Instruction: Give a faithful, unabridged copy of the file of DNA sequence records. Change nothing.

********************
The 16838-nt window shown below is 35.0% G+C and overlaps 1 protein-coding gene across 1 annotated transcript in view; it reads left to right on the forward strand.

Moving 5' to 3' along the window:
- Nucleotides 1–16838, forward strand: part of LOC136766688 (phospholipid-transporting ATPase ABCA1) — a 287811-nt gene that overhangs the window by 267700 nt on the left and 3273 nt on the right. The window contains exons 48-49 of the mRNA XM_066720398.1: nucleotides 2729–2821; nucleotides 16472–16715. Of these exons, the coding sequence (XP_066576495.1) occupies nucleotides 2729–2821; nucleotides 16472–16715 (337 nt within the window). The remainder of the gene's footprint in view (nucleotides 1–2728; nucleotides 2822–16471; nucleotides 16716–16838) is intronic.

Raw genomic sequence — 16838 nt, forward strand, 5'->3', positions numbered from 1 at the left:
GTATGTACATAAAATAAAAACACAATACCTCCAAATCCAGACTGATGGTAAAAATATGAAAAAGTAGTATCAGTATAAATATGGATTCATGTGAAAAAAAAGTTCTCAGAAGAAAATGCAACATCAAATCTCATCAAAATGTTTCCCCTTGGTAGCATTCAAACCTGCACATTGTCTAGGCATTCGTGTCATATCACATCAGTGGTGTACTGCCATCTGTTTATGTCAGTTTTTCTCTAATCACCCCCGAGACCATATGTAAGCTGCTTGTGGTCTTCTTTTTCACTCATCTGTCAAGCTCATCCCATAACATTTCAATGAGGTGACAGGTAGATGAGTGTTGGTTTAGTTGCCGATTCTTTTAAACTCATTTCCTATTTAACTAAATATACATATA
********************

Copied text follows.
The 16838-nt window shown below is 35.0% G+C and overlaps 1 protein-coding gene across 1 annotated transcript in view; it reads left to right on the forward strand.

Moving 5' to 3' along the window:
- Nucleotides 1–16838, forward strand: part of LOC136766688 (phospholipid-transporting ATPase ABCA1) — a 287811-nt gene that overhangs the window by 267700 nt on the left and 3273 nt on the right. The window contains exons 48-49 of the mRNA XM_066720398.1: nucleotides 2729–2821; nucleotides 16472–16715. Of these exons, the coding sequence (XP_066576495.1) occupies nucleotides 2729–2821; nucleotides 16472–16715 (337 nt within the window). The remainder of the gene's footprint in view (nucleotides 1–2728; nucleotides 2822–16471; nucleotides 16716–16838) is intronic.

Raw genomic sequence — 16838 nt, forward strand, 5'->3', positions numbered from 1 at the left:
GTATGTACATAAAATAAAAACACAATACCTCCAAATCCAGACTGATGGTAAAAATATGAAAAAGTAGTATCAGTATAAATATGGATTCATGTGAAAAAAAAGTTCTCAGAAGAAAATGCAACATCAAATCTCATCAAAATGTTTCCCCTTGGTAGCATTCAAACCTGCACATTGTCTAGGCATTCGTGTCATATCACATCAGTGGTGTACTGCCATCTGTTTATGTCAGTTTTTCTCTAATCACCCCCGAGACCATATGTAAGCTGCTTGTGGTCTTCTTTTTCACTCATCTGTCAAGCTCATCCCATAACATTTCAATGAGGTGACAGGTAGATGAGTGTTGGTTTAGTTGCCGATTCTTTTAAACTCATTTCCTATTTAACTAAATATACATATA